The following nuggets of wisdom have come from ridiculously qualified parties, and are only the tip of the iceberg for natural disaster education. I’ve selected the few that seem to be the most universal in hopes that no matter where you’re located, something will stick to the parts of your brain that haven’t gone ooey-gooey in quarantine.
This is the big one. If you can only focus on one section, make it be this one because material things (even the buildings we pour our heart in soul into) can be replaced, but people can’t. As property managers, or building staff in general, residents will look to you for guidance in times of crisis, and communicating the right information is key.
During natural disasters, one method of communication just isn’t enough. Natural disasters have a reputation for limiting cell service so calls are typically a no-go. Plus, how many individual phone calls do you really have time to make when you’re battling a natural disaster? Opting for automated text or email platforms like Remind or Mailchimp allows you to send out the same information to all of your residents. If you have a community-based platform like LittleBird or CommunityAlerts, using in-app features to post announcements or send notifications during the preparation stages can also be extremely beneficial.
The type of information you should be providing varies based on what disasters you’re likely to encounter in your area. However, as a general rule of thumb, residents should be familiar with the essentials of an emergency kit, building evacuation plans, and have their emergency contacts on standby.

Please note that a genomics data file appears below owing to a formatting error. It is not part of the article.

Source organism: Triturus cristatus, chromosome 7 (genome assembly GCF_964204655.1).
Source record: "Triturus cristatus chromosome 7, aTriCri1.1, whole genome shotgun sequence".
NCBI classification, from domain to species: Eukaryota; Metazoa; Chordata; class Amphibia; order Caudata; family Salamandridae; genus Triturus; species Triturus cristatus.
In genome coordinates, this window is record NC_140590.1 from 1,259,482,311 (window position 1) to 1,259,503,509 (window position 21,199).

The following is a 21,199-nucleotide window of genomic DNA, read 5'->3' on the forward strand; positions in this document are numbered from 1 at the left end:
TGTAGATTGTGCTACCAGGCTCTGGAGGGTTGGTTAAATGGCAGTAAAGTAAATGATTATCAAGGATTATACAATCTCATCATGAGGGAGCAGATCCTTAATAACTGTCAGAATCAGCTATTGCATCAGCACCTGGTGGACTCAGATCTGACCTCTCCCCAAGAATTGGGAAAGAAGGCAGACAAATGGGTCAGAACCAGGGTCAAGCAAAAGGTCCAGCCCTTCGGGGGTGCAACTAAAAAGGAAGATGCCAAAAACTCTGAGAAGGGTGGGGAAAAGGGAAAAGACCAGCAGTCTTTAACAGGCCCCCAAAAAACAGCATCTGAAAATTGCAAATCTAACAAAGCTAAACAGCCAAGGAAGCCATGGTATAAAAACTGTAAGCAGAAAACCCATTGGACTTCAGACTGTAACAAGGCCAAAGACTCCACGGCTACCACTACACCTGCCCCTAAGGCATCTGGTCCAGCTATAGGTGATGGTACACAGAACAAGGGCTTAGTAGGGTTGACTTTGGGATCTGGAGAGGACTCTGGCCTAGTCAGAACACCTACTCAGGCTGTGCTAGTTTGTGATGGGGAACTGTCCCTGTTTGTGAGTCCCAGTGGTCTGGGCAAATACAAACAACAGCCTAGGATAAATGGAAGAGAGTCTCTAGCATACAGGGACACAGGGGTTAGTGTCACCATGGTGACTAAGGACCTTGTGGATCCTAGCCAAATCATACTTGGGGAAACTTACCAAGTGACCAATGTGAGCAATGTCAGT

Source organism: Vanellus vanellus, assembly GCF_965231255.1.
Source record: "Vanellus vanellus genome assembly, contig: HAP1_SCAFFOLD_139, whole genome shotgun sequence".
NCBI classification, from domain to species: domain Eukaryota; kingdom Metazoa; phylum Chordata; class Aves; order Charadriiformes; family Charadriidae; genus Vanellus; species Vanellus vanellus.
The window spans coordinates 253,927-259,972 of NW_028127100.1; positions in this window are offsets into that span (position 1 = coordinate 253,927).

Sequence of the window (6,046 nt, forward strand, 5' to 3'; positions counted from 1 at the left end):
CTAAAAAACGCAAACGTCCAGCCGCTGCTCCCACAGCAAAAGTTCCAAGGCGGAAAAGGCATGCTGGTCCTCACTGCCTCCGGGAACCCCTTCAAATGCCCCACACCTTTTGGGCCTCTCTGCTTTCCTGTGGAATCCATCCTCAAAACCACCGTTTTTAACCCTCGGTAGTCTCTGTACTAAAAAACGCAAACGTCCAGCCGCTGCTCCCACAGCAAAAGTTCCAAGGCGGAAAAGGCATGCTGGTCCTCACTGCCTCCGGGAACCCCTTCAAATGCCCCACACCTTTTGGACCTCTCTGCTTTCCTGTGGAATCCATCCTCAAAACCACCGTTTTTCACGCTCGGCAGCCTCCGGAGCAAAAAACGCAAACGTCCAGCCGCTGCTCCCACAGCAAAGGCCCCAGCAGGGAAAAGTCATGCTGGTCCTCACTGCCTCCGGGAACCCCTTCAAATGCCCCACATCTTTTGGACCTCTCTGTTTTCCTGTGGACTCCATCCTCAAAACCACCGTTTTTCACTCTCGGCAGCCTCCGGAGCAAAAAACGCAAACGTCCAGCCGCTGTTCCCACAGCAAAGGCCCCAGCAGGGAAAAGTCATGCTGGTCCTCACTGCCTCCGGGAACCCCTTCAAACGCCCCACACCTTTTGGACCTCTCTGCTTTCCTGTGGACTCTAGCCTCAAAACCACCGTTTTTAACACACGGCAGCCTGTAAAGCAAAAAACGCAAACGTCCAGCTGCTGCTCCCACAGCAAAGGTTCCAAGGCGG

Making sure your property is prepared comes into play even if you aren’t expecting a natural disaster anytime soon. Not only can this save you money in the long run, but it can also improve resident retention if they can clearly see the steps you’ve taken towards keeping them safe.
Now, don’t get me wrong, preparing your community won’t be a penniless task. According to the IREM handbook, money may be required for a variety of prep items. From printing costs of emergency manuals and signs to the added training hours you might have to schedule for your staff, be prepared for some upfront costs. Some of the most expensive costs, such as a good attorney as well as hiring a disaster-risk professional, are the most vital to you as a property manager.
Having a good lawyer helps you be aware of potential liabilities and laws will apply to you in the event of an emergency. If you already have a trusted attorney, make sure to follow up with them if you have any questions about natural disaster liabilities in your area.